A Call for Working Together to Enact the Chernobyl Law in Japan
(Director of Fukushima-Iseshima Association)
Fukushima-Isehima Association is a Non-Profit Organization located in Mie Prefecture in Japan. We have been helping the evacuees (be it forced or volunteered) from Fukushima to settle in Mie Prefecture and providing the children of Fukushima with recuperation programs in Mie since March 2011. We also send fresh vegetables to families in Fukushima.
Our activities mentioned above have been supported by generous donations and grants. However, after six years have passed, we have realized that what private organizations—like ours—can do is limited. Yet, our activities are still necessary for many people since radiation continues to be released into the air every day as the result of the Fukushima nuclear disaster. Then, the question is how we can tackle with such an unprecedented scale of disaster. To be honest, we are at a loss. However, there are two important precedents we should follow.
Five years after the Chernobyl nuclear accident, the so-called “Chernobyl Law” was established by the former Soviet Union; it was then succeeded by the governments of Ukraine, Russia and Belarus after the dissolvement of the Soviets.
On the other hand, the Japanese government raised the standard of public dose limit for radiation exposure from 1 mSv to 20 mSv per year after the Fukushima nuclear accident, and continues to maintain the same dose limit as the safety standard, which turns to be the criteria for the government to lift the evacuation order today.
Furthermore, the Fukushima Health Management Survey Committee has renounced the possibility of causal relation between the increasing number of thyroid cancers among the Fukushima children and radiation, and has never taken a drastic measurement for the health problems among the residents of Fukushima.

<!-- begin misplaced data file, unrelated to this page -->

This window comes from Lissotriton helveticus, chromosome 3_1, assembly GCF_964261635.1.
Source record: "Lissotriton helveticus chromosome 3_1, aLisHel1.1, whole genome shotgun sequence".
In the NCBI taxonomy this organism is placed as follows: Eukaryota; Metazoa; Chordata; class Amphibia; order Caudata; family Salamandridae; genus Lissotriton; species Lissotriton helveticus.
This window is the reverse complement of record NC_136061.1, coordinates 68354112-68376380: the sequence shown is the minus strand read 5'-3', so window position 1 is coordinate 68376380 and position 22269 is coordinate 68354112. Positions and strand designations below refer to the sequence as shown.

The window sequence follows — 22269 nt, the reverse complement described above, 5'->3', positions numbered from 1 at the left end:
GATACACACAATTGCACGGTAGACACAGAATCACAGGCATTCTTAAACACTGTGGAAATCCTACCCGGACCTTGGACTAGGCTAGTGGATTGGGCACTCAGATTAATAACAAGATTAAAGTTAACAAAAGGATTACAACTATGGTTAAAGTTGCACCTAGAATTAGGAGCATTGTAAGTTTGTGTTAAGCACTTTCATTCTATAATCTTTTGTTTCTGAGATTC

Japan’s radiation risk management policy considerably differs from that of the three former USSR countries, which set up 1 mSv/ year as the public dose limit for radiation exposure and provide the social security for the people who are diagnosed as a possible victim of the radiological consequences of the Chernobyl nuclear accident.
Immediately after the Chernobyl nuclear accident, the government of the former Soviet Union raised the standard of the public dose for radiation exposure from 1 mSv to 100 mSv/year; and some experts insisted that 100 mSv/year was ‘safe’ even around the period where the Chernobyl Law was being established. However, the public dose limit was reversed to 1mSv/year, which is the international standard, because the nuclear power plant workers, who had dealt with the accident, fiercely opposed to the government’s policy of 100 mSv as the post-Chernobyl public dose limit.
We, the citizens in Japan, too, experienced the nuclear catastrophe that reminded us of the dignity of life.
We must speak out and take actions in order to establish Japan’s Chernobyl Law.
Please contact us if you like to work with us to draft a model plan and formulate a procedure to enact the law at the municipal level. The below is our contacts:
Email: ueno_masami_1108※yahoo.co.jp（Masami Ueno）noam※m6.dion.ne.jp（Toshio Yanagihara）
（Please convert ※ to @ ）
－－＞The above call(In French)
－－＞The above call(In Korean)
－－＞The above call(In Japanese)